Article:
Does Mortgage Forbearance Affect Your Credit?
While your health and welfare are top priorities during the COVID-19 pandemic, you may also be concerned about how current economic conditions can impact your financial situation.
Last week, we discussed the major points behind mortgage forbearance. Offered through the newly passed federal government CARES Act, forbearance is when your mortgage servicer or lender allows you to temporarily pay your mortgage at a lower payment or pause paying your mortgage. However, this could also mean that you could owe those payments as a lump sum at the end of the agreed-upon period with your lender.
Consumers who are experiencing a financial hardship may be wondering how potentially late or reduced payments might impact their credit scores. In a normal, non-pandemic world, late or missing mortgage payments can damage your credit. But what if you agreed to forbearance terms with your mortgage lender? The short answer is maybe.
For Fannie Mae and Freddie Mac plans, late payments from mortgage forbearance will not be reported to credit bureaus by the loan servicers, and any late fees and other penalties will also be waived as long as you were up-to-date on your payments. If you are unsure if Fannie Mae or Freddie Mac owns your mortgage, you can check online via these websites.
In addition to Freddie Mac and Fannie Mae, there are other federal mortgages that are eligible for relief under the CARES Act:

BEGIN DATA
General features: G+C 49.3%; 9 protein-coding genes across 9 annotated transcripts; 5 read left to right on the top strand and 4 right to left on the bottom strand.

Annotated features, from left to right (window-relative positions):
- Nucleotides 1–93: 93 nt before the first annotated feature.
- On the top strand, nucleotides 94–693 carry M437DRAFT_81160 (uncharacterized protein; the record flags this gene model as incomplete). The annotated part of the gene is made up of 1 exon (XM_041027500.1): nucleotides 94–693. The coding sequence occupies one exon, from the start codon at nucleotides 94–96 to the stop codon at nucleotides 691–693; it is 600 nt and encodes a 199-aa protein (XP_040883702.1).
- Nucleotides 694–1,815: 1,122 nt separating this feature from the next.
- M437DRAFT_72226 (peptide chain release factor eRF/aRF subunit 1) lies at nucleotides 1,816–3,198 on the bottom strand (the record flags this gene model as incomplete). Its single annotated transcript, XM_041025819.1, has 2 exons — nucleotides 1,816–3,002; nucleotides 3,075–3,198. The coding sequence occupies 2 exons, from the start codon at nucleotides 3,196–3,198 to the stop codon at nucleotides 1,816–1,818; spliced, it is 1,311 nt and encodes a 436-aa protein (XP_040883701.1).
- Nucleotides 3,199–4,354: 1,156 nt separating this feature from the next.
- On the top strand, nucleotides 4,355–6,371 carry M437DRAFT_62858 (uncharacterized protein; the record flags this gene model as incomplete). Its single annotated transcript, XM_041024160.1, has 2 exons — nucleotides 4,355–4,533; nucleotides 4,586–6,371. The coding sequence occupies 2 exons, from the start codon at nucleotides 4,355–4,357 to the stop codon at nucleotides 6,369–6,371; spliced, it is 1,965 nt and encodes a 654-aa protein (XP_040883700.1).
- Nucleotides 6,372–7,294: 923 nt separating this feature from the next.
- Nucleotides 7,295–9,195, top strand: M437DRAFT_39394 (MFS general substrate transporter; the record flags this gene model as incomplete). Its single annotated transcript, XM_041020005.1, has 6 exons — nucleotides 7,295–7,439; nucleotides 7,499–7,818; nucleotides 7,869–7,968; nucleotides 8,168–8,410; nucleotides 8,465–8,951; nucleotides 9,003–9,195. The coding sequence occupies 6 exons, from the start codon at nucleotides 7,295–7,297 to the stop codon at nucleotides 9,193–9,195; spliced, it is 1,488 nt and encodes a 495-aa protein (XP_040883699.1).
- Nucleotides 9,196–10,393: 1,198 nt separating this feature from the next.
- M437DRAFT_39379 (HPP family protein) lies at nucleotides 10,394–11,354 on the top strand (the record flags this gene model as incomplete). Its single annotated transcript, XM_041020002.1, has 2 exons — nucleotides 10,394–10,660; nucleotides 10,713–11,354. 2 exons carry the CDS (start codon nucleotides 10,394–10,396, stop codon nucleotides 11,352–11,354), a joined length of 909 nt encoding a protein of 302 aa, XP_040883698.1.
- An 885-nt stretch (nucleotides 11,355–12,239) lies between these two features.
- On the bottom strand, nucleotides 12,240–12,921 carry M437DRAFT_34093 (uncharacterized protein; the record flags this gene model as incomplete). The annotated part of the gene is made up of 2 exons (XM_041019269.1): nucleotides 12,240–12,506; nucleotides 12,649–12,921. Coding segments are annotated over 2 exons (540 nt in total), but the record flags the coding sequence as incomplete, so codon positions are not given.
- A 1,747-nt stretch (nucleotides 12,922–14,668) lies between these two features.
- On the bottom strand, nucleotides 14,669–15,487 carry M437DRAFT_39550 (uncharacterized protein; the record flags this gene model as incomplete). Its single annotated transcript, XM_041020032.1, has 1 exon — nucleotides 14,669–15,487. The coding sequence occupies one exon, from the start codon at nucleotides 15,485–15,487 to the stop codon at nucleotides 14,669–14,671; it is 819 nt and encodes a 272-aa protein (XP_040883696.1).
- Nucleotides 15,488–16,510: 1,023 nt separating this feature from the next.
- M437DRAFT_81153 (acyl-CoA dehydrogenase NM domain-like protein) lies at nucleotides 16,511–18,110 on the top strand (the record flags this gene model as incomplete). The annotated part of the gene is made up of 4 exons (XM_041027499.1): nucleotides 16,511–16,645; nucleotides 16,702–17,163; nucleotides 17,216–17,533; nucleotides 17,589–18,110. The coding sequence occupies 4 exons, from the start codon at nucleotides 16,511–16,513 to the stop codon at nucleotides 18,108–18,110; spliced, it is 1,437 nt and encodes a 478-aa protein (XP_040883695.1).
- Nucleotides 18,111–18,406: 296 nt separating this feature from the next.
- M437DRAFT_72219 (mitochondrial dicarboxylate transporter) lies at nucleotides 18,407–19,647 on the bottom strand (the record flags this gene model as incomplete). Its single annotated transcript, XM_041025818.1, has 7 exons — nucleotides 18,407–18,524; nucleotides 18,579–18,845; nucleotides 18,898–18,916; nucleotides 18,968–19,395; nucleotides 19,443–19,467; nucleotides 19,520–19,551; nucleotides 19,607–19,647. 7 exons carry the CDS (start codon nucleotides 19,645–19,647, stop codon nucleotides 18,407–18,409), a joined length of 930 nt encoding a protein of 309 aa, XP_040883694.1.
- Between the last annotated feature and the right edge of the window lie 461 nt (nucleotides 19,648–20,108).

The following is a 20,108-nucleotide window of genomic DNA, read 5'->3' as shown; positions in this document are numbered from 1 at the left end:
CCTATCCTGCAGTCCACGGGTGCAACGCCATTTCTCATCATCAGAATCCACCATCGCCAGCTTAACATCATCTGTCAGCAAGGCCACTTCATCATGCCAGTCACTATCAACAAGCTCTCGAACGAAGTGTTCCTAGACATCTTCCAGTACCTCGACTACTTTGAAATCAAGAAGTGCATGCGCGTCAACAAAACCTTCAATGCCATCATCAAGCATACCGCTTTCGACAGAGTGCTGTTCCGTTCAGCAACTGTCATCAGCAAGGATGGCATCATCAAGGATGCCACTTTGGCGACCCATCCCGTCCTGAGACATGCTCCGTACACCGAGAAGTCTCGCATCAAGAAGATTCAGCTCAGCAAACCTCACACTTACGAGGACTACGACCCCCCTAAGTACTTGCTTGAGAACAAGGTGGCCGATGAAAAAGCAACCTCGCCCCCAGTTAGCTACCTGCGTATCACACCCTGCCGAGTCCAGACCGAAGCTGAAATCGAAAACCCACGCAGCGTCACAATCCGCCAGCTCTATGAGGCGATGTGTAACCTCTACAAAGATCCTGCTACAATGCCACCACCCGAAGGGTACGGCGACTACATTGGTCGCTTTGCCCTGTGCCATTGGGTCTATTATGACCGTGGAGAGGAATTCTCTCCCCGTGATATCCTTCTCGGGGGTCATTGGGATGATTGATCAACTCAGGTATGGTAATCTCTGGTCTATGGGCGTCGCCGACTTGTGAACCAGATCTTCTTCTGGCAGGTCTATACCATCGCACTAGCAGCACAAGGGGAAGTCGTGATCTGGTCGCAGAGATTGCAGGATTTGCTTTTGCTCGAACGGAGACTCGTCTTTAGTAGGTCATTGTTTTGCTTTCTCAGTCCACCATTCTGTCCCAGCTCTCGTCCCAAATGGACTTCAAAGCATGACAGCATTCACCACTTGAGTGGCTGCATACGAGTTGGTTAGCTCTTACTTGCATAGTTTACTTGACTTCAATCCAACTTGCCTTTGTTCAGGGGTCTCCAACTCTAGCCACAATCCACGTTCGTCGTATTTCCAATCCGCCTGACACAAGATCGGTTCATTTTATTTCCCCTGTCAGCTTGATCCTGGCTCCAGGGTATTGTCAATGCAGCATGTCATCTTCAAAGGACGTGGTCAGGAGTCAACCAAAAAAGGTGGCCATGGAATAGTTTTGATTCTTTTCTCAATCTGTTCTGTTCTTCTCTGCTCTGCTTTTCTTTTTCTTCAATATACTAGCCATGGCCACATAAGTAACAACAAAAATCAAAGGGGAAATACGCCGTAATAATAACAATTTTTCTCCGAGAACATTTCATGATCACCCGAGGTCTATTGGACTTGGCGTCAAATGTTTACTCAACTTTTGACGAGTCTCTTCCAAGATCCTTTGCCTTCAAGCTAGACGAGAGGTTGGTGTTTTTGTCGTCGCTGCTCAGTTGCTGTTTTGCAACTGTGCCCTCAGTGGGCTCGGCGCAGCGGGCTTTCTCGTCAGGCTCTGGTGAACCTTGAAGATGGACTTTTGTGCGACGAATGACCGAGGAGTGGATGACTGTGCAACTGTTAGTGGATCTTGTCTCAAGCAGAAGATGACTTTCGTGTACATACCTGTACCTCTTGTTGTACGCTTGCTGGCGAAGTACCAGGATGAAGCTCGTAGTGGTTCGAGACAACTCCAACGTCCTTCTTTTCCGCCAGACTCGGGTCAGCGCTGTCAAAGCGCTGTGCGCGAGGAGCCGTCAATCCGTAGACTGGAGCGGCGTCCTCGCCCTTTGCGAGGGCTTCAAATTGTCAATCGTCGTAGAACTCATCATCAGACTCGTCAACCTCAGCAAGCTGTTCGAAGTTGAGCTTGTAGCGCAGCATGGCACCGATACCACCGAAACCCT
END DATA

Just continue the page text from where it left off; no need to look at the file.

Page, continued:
- Federal Housing Administration
- Department of Housing and Urban Development
- Department of Agriculture
- Department of Veterans Affairs
If you determine that your mortgage is not a federal loan, it is crucial that you contact and negotiate directly with your loan servicer. However, it is also important to note that none of these mortgage relief options are automatic, according to the National Housing Law Project.
In order to take advantage of these available mortgage relief options, you must contact your mortgage servicer directly. Be persistent and diligently follow-up to stay on top of your request. Also, watch for any new additional programs from your mortgage servicer which could require you to re-apply. Finally, make sure that your loan servicer provides you with written documentation that confirms the details of your agreement, and monitor your monthly mortgage statements and your credit to make sure you don’t see any errors.
Do you have questions about your specific circumstance? Contact one of our loan officers today for guidance!
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